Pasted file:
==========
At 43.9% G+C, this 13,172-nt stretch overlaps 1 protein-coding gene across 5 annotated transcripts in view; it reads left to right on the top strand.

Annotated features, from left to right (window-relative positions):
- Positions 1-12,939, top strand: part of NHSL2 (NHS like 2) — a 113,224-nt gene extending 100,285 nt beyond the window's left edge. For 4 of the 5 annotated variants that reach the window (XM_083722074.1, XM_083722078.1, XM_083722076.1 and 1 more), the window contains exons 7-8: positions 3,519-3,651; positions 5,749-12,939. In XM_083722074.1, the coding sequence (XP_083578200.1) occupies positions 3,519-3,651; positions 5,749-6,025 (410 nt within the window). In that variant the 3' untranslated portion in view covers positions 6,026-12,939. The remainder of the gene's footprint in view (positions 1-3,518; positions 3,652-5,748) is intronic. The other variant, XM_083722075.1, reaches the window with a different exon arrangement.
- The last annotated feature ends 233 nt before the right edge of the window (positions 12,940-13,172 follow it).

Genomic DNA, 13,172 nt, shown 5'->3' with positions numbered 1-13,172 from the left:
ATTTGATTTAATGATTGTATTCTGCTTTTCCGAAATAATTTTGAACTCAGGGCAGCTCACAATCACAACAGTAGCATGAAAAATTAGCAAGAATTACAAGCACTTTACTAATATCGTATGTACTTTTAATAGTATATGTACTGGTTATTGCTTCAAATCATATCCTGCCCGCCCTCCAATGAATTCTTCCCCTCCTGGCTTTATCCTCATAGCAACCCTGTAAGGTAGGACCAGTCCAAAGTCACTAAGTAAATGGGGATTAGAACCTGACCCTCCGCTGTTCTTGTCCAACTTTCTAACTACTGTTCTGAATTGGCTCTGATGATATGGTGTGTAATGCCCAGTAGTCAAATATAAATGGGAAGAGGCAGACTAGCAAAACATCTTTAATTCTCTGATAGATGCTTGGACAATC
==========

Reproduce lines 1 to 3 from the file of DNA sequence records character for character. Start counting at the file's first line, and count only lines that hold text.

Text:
At 43.9% G+C, this 13,172-nt stretch overlaps 1 protein-coding gene across 5 annotated transcripts in view; it reads left to right on the top strand.

Annotated features, from left to right (window-relative positions):
- Positions 1-12,939, top strand: part of NHSL2 (NHS like 2) — a 113,224-nt gene extending 100,285 nt beyond the window's left edge. For 4 of the 5 annotated variants that reach the window (XM_083722074.1, XM_083722078.1, XM_083722076.1 and 1 more), the window contains exons 7-8: positions 3,519-3,651; positions 5,749-12,939. In XM_083722074.1, the coding sequence (XP_083578200.1) occupies positions 3,519-3,651; positions 5,749-6,025 (410 nt within the window). In that variant the 3' untranslated portion in view covers positions 6,026-12,939. The remainder of the gene's footprint in view (positions 1-3,518; positions 3,652-5,748) is intronic. The other variant, XM_083722075.1, reaches the window with a different exon arrangement.